I’m also thinking that a price-dropped Gen 1 M1 Mini might have a place in our house. But the price hasn’t dropped enough yet. (Especially given my order of a Studio Max.)

… and then, after reading some of the reactions in the Macbook and Mac mini topic, after reading the rumors about a new Mini potentially being pushed back to 2023 with the same design as the current model I caved in: the Studio kept calling my name and is due to arrive in April. Yeah, I am weak.

P.S. Yes, I know that rumors are just that. But … I … will … not … wait … any … longer. Especially with my M1 MB Air on the couch: my desktop needs to be a M1 (it hard to go back to a slow Intel (i7 :blush:) after experiencing a M1). Now. So, ok, it is the Studio M1 Max then. :blush:


I think the current M1 Mini, with a Studio display, is a worthy alternative to the 27" iMac in the Apple ecosystem. The problem with the iMac always was that the screen stays relevant much longer than the CPU. One of the reasons iMacs held out so long even when they were technically aged computers.

The Mac Studio with the Studio Display equals the iMac Pro given the significant performance jump.

These solutions give Apple the opportunity to refresh hardware more often to a more reasonable price… You would expect a good display to survive 3-4 generations of CPU. My 10 year old 30" Dell monitors are still good today, just can’t use them anymore because of I/O changes (who uses dual-DVI or HDMI 1 anymore?)

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Apple has taken some of the the best qualities of an iPad (instant-on, no fan, and stout battery life) and put them into my M1 MacBook Air. Add in the amazing performance bump that M1 gives over even a fast i7 intel chip, and I continue to be delighted with this machine every day I get to use it!


I have a new Mac Mini being delivered tomorrow and I can’t wait for the speed boost.

My old Mac Mini, 2014 model with Core i5, 4GB of Memory and a custom fitted 250GB SSD (I forget the model)

So with the M1, 16GB of on die memory and the faster factory SSD I’ll be able to open more than a couple of apps at the same time :wink:


It sounds like something from a commercial what you are describing, but it is exactly like that.

It may sound ridiculous but it really is hard to go back to a Mac without an M1. “Intel inside” has a totally different meaning these days. :blush:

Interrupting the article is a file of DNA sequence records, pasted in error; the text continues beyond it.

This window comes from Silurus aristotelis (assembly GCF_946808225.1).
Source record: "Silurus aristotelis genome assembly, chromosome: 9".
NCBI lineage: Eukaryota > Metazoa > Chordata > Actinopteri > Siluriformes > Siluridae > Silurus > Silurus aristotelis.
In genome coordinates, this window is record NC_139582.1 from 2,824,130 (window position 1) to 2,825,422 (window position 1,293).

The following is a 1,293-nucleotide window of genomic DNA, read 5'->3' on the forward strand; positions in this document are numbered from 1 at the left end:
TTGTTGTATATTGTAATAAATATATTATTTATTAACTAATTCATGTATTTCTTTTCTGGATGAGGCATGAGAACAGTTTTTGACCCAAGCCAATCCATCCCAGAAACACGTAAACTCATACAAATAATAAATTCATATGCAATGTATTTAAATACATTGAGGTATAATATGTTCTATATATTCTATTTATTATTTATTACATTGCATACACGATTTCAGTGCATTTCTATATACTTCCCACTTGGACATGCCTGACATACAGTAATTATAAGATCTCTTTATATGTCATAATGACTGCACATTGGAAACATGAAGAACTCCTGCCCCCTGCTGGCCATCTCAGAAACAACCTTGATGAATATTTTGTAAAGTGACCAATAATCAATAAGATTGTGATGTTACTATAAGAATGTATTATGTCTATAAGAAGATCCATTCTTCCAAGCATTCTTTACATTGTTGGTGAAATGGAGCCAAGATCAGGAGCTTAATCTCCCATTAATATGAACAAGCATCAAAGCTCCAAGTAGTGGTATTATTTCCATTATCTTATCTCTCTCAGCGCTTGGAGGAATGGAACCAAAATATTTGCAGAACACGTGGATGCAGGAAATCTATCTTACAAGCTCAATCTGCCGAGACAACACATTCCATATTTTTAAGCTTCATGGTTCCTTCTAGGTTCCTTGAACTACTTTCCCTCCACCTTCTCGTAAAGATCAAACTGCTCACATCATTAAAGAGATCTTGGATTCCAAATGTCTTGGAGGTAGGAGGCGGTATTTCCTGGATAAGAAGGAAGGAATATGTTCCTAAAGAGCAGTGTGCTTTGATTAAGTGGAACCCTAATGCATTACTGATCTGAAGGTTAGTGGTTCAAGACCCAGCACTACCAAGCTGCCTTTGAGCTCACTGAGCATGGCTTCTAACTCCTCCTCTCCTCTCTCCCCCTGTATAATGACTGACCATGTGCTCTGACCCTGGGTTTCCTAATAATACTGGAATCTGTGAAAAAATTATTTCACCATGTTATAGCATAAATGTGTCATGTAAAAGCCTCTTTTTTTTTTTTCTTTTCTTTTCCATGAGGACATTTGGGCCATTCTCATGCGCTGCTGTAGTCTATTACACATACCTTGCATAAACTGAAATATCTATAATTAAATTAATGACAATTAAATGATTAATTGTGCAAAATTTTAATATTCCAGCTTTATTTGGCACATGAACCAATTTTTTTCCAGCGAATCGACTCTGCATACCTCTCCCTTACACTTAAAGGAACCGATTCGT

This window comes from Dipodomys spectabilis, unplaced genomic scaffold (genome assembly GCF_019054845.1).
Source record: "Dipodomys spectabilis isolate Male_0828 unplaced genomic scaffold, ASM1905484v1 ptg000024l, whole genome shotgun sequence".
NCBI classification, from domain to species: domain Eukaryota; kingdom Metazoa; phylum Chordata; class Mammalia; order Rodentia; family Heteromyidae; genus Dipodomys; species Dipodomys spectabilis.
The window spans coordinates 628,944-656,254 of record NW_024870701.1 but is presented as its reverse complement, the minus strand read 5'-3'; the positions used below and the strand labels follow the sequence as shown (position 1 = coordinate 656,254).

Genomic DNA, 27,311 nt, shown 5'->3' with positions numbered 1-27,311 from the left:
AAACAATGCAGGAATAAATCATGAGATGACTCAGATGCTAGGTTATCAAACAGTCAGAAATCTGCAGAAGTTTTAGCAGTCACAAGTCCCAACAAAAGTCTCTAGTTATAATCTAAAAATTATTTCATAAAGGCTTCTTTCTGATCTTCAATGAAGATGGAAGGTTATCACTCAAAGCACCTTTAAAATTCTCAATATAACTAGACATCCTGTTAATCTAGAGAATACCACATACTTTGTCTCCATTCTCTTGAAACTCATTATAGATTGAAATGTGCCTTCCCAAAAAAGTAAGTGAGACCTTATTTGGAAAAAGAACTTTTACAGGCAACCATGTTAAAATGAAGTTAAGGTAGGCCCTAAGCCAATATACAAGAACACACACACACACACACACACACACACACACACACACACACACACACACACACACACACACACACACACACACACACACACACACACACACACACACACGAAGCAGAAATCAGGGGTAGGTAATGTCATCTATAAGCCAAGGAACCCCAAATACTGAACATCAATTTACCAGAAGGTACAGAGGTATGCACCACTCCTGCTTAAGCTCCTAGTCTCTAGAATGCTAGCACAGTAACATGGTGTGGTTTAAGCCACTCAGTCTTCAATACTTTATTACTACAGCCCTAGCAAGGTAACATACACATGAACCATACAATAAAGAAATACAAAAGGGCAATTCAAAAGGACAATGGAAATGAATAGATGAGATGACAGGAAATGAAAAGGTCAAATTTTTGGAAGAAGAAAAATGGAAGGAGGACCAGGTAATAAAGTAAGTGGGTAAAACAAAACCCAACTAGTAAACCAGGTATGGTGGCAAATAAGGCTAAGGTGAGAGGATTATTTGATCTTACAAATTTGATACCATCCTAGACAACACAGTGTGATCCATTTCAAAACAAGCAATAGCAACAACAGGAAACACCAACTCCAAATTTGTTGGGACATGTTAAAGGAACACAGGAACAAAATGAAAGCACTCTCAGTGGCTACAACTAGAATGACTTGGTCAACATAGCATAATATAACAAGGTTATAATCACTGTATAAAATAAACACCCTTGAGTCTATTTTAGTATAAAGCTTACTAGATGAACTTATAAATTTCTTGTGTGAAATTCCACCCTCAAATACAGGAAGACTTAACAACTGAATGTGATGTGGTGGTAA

I’ll :heart: anything that says nice things about Apple’s M1 chip!


It seems to me that any New Mac Mini will be based on M2. And here’s the thing nobody seems to have talked about (anywhere): I reckon M2 will be A16 based, not A15. The timing suggests some level of unification between Mac and iPaf chip design. It’s late for A15. On time for A16.

But I’m still glad I didn’t wait - and went for the Studio. It’s more than enough for me - for many years.

(If I were to guess A16 would be 10% faster than A15 which is about 10% faster than A14 (M1) - so that’s a worthwhile single core speed bump of 20 - 25%. Throw in some more cores and we might get 50% M1 → M2. And the 16GB M1 (not Pro or Max or Ultra) memory limit removed, plus the other limits raised by Pro / Max / Ultra.

I honestly don’t know why Apple would do this. The M1 is a spectacular chip without even going to the Pro and above. Increasing the available memory options for the plain M1 would increase the number of SKUs/configuration options and potentially cannibalise the pro and above.

Note, I’m not saying that they shouldn’t do it, just I don’t see why they would.

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I also can’t see this happening, or why it would. Currently there is a gap in the desktops, but to me having vanilla M# chips being 8/16 GB, M# Pro being 16/32 GB, M# Max at 32/64 GB and M# Ultra at 64/128 GB seems perfectly sensible. One day every step will go up, but there’s no need for that now.

I’m assuming that Apple knows their chips and they feel that these values balance things out and minimise bottlenecks. At every step, RAM increases along with many other elements of the SOC.

Now, some users may have a genuine need for something different, but I don’t think that’s ever been Apple’s target market. They seem to aim to provide the best computing experience, and whether they get it right is up for debate.